It’s worth mentioning that in Australia, ideas literally aren’t worth anything. You can’t copyright an idea, you can only copyright work. If you tell me an idea for a film, I can make that film and owe you nothing. If you write a 3-page treatment for a film and I make that film without asking, you can sue me, because you actually created something that I stole.

So why do people talk about ideas like they’re what matter? Simple – it’s hope. Ideas are seen like winning lottery tickets. Humans are always looking for a shortcut. It’d be great if you could just come up with an original idea and money started flowing into your bank account.

But that’s simply not the case. Apart from a few odd examples here and there, every success story has years of hard work behind it that you don’t generally hear about.

People love hearing the stories of products that take off and make the creators millionaires overnight, but you don’t hear about the sacrifices it took to get to that night.

Ideas are great. Ideas are important. But they’re just part of the process. Don’t mistake them for something of value. Learn how to execute your ideas, and then you’ll be getting somewhere.

The next business model for TV series

It’s clear the current business models for TV won’t last much longer. The internet, particularly as it gets faster, provides a much better method of delivering video content to an audience. The concept of a piece of content only being available at a specific day and time before it disappears in a puff of radio waves already seems ridiculous.

But those dying models work, economically. We either pay for the TV we watch with advertising space, or with a monthly fee for cable. What we’ve done very little of is pay for an individual series – at least, one we haven’t seen yet. Buying individual shows won’t ever work at a large enough scale.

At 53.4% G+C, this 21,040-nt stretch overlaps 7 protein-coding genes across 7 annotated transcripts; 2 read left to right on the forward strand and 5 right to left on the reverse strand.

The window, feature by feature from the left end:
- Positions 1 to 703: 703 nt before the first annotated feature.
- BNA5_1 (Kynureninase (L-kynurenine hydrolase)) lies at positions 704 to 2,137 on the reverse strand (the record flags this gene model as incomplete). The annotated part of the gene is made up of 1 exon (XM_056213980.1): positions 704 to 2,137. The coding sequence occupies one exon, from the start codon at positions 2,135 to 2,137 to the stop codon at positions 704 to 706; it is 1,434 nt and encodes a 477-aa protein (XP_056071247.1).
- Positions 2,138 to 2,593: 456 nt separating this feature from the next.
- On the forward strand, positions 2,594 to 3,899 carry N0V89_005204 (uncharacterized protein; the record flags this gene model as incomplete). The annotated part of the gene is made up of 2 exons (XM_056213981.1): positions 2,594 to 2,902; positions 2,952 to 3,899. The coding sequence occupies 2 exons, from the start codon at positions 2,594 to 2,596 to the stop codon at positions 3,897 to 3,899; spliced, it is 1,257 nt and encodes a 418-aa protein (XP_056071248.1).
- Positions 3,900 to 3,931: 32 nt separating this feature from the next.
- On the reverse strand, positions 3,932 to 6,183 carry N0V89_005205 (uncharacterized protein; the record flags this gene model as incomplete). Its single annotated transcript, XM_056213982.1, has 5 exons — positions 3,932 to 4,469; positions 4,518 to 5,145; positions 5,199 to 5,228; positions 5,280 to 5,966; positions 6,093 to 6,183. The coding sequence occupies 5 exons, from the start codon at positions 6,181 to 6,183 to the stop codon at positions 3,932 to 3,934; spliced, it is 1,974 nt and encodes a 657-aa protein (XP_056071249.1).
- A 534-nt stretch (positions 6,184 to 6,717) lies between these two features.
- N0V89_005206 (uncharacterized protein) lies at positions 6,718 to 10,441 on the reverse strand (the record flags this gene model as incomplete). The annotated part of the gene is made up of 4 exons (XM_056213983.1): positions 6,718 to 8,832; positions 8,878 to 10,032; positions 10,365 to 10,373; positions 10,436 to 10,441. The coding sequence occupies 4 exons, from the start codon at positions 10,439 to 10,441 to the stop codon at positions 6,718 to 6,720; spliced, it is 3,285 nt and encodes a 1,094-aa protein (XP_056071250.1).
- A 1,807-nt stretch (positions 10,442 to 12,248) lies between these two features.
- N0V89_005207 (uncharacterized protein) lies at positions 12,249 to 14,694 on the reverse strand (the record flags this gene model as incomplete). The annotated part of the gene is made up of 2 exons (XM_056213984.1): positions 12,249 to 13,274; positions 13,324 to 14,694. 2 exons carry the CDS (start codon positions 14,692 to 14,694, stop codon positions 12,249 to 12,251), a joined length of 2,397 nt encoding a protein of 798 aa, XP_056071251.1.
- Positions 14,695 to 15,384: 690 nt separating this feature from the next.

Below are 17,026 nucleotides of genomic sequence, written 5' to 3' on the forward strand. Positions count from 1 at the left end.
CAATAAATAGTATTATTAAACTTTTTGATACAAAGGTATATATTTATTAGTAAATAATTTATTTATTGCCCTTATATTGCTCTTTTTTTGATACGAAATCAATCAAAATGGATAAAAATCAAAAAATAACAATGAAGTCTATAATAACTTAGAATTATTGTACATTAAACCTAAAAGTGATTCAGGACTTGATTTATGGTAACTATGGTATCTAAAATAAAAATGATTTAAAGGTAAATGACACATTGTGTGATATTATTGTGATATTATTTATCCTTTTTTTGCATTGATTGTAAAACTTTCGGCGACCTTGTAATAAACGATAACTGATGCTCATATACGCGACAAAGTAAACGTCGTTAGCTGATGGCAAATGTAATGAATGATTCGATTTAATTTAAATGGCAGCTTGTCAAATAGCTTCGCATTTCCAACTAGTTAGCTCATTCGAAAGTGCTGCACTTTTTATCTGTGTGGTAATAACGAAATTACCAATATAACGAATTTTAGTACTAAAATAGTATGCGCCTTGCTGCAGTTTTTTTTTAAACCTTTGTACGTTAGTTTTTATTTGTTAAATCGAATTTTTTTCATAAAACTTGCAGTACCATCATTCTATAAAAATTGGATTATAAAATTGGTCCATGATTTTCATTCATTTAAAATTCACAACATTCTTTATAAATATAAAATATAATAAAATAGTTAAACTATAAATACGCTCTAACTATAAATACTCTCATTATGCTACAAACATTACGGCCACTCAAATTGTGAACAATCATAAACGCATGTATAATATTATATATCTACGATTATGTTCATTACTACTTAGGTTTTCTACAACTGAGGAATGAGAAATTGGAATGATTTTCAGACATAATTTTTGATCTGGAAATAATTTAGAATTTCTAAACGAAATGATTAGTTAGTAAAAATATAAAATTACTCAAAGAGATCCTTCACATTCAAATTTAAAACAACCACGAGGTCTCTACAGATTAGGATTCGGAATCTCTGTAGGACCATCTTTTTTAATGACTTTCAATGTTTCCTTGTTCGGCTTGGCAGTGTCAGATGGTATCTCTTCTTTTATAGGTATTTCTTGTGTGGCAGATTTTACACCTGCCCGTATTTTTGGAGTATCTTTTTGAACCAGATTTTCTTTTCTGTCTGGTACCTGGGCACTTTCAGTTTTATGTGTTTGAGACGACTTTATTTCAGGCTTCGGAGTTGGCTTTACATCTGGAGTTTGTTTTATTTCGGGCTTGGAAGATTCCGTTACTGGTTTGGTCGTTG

Doom-sayers believe the rampant piracy through mechanisms like BitTorrent show that people aren’t willing to pay for content. These people miss the reason people pirate.

The bottom line is, price aside, piracy has provided the best user experience. Once you get past its initial complexities, you can get the content you want in a timely manner, and watch it when and how you like. Current commercial models have been unable to compete with this.

But a lot of people aren’t watching long form content online at all – their online video experience is limited to cat videos on YouTube. This is because of the current gap in many homes between the internet and the big TV sitting in the lounge room. Who wants to watch an episode of Homeland sitting at their laptop? And who on earth would pay for that?


What the hell do we do, then?

Other markets have shown that if you get the user experience right, people will happily pay. The success of Steam, the iOS App Store, and the Amazon Kindle are excellent examples.

The question becomes, what is the magic combination of:

  1. the right user experience
  2. a pricing structure that users will accept
  3. a revenue level that makes creation of content sustainable

Old dog, new tricks?

I believe the answer lies in shifting the existing cable TV model into a new user experience.

While free to air networks in the US are struggling, the cable networks are doing pretty well. This is because their business model rests on smaller, niche audiences. If a free-to-air show gets a million viewers in primetime, that’s a disaster. If a cable show gets a million viewers in primetime, it’s paid for itself. Some shows that would have been highly successful on cable, died on free-to-air.


People won’t pay for individual shows – but they will pay for cable. It’s because it offers them choice. People don’t want to lock themselves in to paying for a particular show, but they’ll happily pay to have access to a group of shows, and bet on a big enough proportion of them being entertaining.

That brings us to the second reason people pay for cable – curated choice. People get HBO because they know they’ll get damn good adult drama. People get SyFy because they want science fiction. People get the Lifestyle Food Network because they like watching people cook things.

There’s so much content available now – from cable to free-to-air to YouTube – that audiences struggle with choice. Cable networks deal with that through their natural process of curation. They’ve already thinned the herd to find the best content that fits their library.

The cable model already provides the money, the content, and the curation of that content. But how do we move it online?

Old dog fails